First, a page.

My only disclaimer is that you should only try to brown a roux in a sauté pan or dutch oven that has a thick bottom and evenly distributes heat, especially if you’re working on an electric range. And use a heatproof spatula with a flat end that can scrape a lot of pan real estate with every stir. And if you happen to have some Cajun heritage, and can pass on a personal tip for making authentic gumbo, please, do post.

Turkey Gumbo

  • 8 cups turkey stock, made from a leftover roasted turkey carcass, meat removed and reserved.
  • 1/2 cup olive oil (or mixture of oil and rendered turkey fat)
  • 1/2 cup all-purpose flour
  • 1 cup finely-chopped (1/2″ pieces) yellow onion
  • 1 cup finely-chopped celery
  • 1 cup finely-chopped bell pepper (green, or a mixture of green and red)
  • 3/4 pound andouille sausage (fresh or cooked, see below), chopped into bite-sized pieces if cooked
  • 1 Tbsp minced garlic
  • 4 cups (or more) reserved turkey meat, shredded or cut into bite-sized pieces
  • 1/2 cup chopped scallions
  • one bag (appx. 10 oz.) frozen okra
  • salt and pepper to taste

*If using fresh (uncooked) andouille sausage, brown the whole links in a couple tablespoons of vegetable oil before beginning your roux. The cooking sausage can help flavor the roux. Once brown, remove the sausages, let cool, and chop. They will break up more than pre-cooked sausage, and have a more crumbled texture. Set aside and proceed with recipe.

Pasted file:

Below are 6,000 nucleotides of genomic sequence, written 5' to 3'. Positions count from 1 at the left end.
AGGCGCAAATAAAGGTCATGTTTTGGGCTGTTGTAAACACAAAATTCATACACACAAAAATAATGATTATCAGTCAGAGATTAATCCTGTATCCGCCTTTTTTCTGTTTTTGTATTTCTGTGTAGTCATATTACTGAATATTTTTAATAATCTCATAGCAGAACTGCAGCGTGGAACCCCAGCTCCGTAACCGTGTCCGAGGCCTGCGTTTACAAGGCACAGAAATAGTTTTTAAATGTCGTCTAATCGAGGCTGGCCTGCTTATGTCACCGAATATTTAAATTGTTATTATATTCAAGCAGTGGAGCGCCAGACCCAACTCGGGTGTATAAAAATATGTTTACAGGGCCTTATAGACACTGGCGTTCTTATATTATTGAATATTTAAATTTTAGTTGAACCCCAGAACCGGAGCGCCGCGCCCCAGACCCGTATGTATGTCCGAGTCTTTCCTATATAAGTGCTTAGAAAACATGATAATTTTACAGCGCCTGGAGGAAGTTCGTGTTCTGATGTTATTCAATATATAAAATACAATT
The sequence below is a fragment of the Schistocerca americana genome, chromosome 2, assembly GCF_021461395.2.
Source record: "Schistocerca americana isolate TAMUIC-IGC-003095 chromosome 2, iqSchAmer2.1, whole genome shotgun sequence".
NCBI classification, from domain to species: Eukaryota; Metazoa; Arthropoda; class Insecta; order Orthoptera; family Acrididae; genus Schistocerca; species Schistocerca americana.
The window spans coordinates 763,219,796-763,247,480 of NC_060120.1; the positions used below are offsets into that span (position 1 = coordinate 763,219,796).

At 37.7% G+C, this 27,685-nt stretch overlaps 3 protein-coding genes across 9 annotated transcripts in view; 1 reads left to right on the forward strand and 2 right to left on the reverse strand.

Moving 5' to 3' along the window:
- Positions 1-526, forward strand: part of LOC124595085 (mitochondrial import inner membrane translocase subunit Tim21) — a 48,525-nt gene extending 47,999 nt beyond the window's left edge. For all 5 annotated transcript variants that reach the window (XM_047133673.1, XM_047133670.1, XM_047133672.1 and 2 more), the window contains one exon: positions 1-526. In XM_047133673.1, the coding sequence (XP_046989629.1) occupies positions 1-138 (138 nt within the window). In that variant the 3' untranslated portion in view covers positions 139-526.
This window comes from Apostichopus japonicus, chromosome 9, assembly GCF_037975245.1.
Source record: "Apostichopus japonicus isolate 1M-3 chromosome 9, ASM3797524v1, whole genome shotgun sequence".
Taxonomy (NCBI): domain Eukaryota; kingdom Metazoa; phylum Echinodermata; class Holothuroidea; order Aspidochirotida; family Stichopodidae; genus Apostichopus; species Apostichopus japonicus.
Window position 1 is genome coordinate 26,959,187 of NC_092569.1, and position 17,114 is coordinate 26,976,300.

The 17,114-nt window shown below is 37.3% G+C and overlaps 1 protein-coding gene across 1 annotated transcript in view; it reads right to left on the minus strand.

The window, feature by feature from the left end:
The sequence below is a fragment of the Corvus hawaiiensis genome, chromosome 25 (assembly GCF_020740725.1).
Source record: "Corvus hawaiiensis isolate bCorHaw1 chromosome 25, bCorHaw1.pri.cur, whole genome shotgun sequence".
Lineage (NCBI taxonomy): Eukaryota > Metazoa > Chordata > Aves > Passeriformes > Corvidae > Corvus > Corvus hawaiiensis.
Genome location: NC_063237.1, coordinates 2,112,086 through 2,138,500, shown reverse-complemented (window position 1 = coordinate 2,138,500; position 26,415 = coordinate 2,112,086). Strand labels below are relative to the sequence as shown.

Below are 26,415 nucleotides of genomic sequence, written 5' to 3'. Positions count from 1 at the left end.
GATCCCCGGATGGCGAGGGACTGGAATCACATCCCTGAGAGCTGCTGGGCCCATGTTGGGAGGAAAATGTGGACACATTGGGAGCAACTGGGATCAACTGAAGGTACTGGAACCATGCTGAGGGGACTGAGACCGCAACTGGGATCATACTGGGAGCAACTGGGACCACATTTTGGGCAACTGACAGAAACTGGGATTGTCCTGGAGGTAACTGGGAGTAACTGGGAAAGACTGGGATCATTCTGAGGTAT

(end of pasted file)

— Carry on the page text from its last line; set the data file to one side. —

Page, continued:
Heat a large dutch oven or heavy-bottomed sauté pan over medium heat. Add the oil, and once hot, add the flour (carefully! the oil can splash). Stir constantly over medium heat, scraping the bottom of the pan to prevent burning. Continue to cook, reducing the heat if flour starts to burn, until the mixture is a dark golden brown (about the color of coffee with cream). If you start to see black flecks in the roux, the flour has burned, and you should start over (I’ve done this, and it stinks, but you can’t use a burnt roux).

When the roux is dark enough, remove from heat and add the onion, celery, and bell pepper (the roux will bubble fiercely, so once again, be careful!). Once bubbling subsides, if you have used a sauté pan, transfer the mixture to a soup pot. Whisk in slowly the turkey stock. Bring to a boil, whisking constantly. Reduce to a simmer and add your andouille sausage and garlic. Cook for 15 minutes. Then add reserved turkey meat, scallions, and bag of frozen okra (no need to thaw first). Cook another 10-15 minutes, until okra is tender. Season with salt and pepper to taste.

Gumbo tastes better the next day — but if you’re making it the day you plan to serve it, it’ll still be good, and you should have plenty leftover to test that theory. Eat it over cooked white rice, best enjoyed on a cold, rainy day.